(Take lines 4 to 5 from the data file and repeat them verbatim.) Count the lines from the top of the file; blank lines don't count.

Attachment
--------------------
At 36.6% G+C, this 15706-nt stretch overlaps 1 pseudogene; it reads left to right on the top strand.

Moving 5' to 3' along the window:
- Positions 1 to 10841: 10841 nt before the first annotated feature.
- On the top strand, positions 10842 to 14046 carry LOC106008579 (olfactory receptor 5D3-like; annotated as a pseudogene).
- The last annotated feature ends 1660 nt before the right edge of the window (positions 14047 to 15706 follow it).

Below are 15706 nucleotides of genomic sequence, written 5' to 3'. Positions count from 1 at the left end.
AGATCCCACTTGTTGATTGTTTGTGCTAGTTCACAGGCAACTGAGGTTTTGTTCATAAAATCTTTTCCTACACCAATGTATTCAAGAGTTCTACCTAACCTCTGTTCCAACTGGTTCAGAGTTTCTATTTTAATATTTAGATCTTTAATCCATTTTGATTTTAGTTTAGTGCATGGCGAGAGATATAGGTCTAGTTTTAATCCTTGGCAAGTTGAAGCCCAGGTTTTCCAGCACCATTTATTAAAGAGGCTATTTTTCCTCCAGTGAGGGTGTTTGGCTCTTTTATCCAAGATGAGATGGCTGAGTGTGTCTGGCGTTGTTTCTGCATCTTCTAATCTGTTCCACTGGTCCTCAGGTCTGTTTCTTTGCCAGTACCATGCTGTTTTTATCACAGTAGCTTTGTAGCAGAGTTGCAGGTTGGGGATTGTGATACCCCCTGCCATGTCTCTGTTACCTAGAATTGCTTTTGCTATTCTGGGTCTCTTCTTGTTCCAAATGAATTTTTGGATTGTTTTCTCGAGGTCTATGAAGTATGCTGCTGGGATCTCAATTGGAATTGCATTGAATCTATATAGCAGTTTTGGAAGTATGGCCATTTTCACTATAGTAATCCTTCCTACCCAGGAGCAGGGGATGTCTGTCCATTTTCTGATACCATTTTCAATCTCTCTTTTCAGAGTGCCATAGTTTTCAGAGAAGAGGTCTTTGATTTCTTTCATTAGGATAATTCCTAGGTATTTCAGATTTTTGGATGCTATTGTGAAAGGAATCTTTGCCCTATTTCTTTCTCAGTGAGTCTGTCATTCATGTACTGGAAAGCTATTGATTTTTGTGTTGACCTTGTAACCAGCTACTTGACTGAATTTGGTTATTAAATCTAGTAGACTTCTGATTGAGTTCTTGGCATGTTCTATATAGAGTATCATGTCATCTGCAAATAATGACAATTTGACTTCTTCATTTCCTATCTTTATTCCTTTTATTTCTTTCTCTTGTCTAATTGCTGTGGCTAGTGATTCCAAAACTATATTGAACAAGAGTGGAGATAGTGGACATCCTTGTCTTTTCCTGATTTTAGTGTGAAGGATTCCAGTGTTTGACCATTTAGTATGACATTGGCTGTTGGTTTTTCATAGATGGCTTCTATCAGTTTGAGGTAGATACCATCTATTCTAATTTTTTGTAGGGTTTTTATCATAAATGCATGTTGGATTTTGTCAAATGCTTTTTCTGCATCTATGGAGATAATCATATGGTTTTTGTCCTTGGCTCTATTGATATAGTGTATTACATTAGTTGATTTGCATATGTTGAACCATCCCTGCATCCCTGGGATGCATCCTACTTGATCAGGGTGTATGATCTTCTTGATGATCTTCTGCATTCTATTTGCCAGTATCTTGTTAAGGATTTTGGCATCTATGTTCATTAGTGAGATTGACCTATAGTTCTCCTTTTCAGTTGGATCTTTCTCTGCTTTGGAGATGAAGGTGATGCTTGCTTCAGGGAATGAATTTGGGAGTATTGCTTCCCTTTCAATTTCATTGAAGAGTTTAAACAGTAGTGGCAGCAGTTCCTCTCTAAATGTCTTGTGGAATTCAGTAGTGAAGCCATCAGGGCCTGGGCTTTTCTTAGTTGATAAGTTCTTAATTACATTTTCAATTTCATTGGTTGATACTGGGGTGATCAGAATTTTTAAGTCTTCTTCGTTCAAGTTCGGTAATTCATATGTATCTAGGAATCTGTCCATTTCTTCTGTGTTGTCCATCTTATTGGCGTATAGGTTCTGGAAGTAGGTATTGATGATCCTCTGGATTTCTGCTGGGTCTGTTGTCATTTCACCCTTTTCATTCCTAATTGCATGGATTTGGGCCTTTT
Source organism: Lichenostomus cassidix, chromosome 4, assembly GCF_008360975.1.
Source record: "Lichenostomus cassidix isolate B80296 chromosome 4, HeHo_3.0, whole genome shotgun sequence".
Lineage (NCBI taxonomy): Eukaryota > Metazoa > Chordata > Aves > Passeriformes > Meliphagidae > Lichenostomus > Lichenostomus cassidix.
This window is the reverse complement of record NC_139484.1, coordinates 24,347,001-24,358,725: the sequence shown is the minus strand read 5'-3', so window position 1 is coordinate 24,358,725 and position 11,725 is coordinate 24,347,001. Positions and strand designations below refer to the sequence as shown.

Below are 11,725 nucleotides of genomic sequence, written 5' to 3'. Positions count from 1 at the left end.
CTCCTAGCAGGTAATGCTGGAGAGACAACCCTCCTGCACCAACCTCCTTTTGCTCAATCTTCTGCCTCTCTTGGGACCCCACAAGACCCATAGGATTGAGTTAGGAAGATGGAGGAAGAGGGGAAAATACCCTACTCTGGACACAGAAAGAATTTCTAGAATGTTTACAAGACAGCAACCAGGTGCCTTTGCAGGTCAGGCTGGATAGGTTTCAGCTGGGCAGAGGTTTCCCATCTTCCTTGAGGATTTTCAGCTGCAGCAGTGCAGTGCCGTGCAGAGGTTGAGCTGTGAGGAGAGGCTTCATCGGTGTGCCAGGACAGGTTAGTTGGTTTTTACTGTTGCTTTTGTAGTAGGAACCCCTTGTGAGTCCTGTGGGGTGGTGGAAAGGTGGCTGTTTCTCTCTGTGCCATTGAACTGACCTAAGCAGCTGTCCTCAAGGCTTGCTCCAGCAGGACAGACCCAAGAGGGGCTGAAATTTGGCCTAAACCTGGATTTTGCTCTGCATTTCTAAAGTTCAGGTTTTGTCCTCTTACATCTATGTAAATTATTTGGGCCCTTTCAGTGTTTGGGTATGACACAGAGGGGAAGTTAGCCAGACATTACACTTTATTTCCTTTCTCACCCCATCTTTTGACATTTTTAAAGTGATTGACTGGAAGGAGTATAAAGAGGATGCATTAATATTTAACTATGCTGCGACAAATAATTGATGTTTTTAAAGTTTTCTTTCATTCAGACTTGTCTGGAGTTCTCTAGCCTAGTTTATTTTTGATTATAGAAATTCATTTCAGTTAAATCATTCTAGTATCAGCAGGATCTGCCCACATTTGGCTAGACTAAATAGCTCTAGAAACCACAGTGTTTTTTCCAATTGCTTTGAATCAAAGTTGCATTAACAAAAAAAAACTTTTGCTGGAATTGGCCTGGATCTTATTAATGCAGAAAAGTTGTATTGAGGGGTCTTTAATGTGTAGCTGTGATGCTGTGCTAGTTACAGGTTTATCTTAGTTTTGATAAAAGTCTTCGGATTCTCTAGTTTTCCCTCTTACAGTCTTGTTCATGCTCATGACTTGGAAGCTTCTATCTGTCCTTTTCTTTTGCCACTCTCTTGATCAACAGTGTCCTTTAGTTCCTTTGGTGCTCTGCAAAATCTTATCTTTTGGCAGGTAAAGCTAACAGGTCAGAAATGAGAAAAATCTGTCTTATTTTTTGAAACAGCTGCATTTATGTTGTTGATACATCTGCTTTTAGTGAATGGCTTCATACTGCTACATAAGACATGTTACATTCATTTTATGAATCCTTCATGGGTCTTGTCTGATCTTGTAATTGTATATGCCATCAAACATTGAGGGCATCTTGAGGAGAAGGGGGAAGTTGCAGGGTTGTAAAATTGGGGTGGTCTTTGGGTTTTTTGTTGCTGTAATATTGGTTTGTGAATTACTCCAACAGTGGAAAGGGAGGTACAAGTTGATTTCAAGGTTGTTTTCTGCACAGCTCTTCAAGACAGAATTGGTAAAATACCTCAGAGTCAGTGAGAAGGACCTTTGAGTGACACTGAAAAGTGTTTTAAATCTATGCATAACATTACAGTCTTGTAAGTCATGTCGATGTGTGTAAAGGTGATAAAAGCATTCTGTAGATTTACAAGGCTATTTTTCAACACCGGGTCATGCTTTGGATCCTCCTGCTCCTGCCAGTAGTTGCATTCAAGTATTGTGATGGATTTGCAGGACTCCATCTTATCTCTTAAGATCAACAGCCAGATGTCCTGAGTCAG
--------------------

- On the top strand, positions 10842 to 14046 carry LOC106008579 (olfactory receptor 5D3-like; annotated as a pseudogene).
- The last annotated feature ends 1660 nt before the right edge of the window (positions 14047 to 15706 follow it).